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40

The AGPL is based on the GPL, not the LGPL. It does not contain any linking exceptions, and any work using AGPL code (linked or otherwise, modified or not) must also be AGPL licensed and distributed. Using separate processes can circumvent the (A)GPL, but this is murky ground. If your end application depends on the external process, such that it wouldn't ...


20

If you confine use of the library to within the walls of your corporation, you do not have to distribute the source (even to your employees), because you are not redistributing (selling or giving away a software product that includes the library) outside of your organization. The GPL allows you to freely use the code inside a corporation without ...


19

roughly, as long as you application isn't just a wrapper around the library: LGPL: you can link against and don't have to release source code as long as you don't modify the library itself GPL: you have to release source code if you link against and distribute the binary, but don't if you just provide a service AGPL: you have to allow the source to be ...


14

No, a receiver of services provided using MongoDB has no standing to enforce its license. Only a copyright holder can do that, and they've promised not to (which, at least in English law, means that they cannot), so there is nobody who is in a position to legally require you to comply with the actual text of the license. Effectively, the MongoDB team have ...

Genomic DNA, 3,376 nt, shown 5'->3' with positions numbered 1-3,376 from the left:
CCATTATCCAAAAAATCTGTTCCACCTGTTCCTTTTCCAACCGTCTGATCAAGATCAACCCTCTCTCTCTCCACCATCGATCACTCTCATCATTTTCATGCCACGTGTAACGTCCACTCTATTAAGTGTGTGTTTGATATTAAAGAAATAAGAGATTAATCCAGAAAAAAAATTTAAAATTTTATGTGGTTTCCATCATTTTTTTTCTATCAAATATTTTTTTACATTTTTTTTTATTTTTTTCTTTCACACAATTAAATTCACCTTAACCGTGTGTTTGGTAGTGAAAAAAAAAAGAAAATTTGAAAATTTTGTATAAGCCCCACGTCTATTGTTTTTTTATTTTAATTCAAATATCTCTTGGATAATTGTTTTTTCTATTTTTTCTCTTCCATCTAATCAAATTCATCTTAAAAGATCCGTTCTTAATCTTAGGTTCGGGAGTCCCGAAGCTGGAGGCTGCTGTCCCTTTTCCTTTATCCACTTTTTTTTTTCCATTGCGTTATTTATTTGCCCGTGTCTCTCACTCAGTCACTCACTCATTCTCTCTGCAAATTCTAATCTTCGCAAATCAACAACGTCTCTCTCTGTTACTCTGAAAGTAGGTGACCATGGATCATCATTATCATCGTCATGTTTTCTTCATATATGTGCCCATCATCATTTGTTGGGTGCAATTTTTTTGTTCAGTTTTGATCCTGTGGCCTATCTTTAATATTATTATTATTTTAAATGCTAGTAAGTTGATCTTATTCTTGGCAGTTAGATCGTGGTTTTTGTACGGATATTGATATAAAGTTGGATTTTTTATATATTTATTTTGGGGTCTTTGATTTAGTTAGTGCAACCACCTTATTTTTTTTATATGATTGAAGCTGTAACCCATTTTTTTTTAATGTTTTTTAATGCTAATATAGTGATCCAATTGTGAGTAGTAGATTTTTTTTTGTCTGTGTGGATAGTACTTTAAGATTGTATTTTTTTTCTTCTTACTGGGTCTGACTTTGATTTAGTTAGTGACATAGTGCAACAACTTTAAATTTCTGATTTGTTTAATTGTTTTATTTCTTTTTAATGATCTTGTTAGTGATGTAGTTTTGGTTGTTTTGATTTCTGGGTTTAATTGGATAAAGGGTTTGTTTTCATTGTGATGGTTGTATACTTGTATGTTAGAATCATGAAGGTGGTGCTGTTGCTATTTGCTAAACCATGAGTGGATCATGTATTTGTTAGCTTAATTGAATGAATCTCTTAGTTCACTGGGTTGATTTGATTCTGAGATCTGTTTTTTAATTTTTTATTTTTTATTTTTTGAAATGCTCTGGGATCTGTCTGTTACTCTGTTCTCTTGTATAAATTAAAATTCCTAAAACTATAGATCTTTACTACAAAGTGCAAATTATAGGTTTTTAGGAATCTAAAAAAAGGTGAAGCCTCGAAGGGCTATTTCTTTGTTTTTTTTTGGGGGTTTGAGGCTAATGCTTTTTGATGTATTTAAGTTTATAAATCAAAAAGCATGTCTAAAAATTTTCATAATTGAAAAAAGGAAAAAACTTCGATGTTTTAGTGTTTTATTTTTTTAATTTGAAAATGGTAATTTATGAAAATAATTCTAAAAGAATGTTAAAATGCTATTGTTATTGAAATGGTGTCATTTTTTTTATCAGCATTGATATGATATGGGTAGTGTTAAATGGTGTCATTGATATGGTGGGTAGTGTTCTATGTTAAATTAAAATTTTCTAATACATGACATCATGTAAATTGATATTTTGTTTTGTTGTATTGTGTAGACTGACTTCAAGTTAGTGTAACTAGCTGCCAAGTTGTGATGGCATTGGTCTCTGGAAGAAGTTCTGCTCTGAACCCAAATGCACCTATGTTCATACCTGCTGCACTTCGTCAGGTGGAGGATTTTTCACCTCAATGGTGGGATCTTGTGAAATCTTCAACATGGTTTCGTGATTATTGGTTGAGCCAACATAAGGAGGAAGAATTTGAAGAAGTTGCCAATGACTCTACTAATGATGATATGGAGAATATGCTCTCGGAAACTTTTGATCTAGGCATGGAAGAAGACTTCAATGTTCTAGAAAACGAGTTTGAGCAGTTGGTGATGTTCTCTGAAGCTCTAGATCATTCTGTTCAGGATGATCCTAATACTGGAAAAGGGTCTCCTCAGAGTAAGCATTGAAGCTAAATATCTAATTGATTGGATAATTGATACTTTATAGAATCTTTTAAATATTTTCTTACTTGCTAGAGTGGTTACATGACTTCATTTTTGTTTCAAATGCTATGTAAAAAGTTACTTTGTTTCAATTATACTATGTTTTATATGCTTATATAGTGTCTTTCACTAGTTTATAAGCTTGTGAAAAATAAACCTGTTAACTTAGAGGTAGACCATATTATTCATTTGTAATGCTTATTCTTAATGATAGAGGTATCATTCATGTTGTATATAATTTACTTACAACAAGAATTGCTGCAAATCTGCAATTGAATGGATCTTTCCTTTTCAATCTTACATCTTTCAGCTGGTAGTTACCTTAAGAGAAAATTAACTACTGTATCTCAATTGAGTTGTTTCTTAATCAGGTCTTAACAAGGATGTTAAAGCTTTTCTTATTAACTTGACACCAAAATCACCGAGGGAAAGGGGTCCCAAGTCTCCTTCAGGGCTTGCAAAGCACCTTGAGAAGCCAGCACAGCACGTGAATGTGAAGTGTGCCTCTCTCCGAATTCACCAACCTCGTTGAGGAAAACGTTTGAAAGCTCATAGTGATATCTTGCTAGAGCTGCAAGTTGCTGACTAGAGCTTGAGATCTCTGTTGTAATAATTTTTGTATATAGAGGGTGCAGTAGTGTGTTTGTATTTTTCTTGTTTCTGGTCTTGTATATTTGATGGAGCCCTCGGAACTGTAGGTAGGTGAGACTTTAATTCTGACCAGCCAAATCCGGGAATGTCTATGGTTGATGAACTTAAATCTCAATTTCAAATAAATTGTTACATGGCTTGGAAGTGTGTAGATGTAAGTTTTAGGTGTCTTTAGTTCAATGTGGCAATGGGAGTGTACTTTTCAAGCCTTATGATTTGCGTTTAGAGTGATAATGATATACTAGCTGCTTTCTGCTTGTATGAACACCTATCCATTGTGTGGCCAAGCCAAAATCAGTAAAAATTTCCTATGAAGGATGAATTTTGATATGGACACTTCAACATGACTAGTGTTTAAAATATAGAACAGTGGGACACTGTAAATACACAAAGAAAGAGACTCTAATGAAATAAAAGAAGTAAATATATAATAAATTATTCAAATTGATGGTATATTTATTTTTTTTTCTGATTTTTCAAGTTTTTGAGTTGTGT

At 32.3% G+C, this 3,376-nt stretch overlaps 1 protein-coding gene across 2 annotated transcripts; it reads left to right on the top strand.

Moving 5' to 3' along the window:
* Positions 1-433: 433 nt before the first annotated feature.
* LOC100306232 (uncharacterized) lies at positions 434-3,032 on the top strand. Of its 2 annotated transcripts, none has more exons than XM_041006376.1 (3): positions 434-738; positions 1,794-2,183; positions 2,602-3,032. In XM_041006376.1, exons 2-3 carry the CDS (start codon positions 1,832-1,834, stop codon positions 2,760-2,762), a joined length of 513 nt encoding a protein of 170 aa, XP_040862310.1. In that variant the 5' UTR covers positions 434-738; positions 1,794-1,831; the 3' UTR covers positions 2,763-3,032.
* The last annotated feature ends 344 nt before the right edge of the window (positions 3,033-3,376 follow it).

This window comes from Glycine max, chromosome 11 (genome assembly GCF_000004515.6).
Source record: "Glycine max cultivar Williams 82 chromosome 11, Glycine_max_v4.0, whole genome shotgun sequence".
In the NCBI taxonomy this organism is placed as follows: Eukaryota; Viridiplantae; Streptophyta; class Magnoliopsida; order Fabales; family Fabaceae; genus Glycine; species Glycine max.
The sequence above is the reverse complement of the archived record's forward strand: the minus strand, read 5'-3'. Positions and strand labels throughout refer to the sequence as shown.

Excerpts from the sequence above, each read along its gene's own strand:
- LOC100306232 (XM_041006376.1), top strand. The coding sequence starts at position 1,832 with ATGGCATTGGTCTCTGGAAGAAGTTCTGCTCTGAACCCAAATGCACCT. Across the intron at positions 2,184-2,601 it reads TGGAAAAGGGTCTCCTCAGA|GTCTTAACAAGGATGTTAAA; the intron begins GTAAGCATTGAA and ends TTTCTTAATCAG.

10

AGPL is the same as GPL; therefore if your app is using AGPL code it has to be AGPL licensed. What AGPL does on top of GPL is the redefinition of user. For GPL programs running on your server, you are the user, for AGPL, the real users of the app are the users of your website or service. Therefore you are distributing the app if someone other than you is ...


9

While such a license might exist, it would not be an Open Source license (as per the accepted definition, of which it fails to meet roughly half the conditions), let alone Free (Libre) Software. You are publishing source code, but that alone doesn't make it Open Source - otherwise, the software I write for my day job (we deliver sources to most of our ...


7

The Affero GPL is an extention/alternative GPL that forbids the "service loophole" where it is perfectly OK to use GPL code behind some network service without acknowledging it since you never distribute the code to the users, only the results.


7

If you are asking about license that forces to attach source to every binary copy somehow, I highly doubt that somebody wrote something like this; since it implies that any software under this license would be at least twice larger than usual, which is not crucial, of course, but still is quite onerous for end-user. If you are interested in licenses that ...


7

Jules' answer is exactly right. Allow me to intensify the final "why do it this way?" point. AGPL says others cannot improve MongoDB privately, then offer services based on their "enhanced versions," without at least making those improvements available to MongoDB, Inc. (among others). The AGPL is a response to criticism in the open source community that ...


6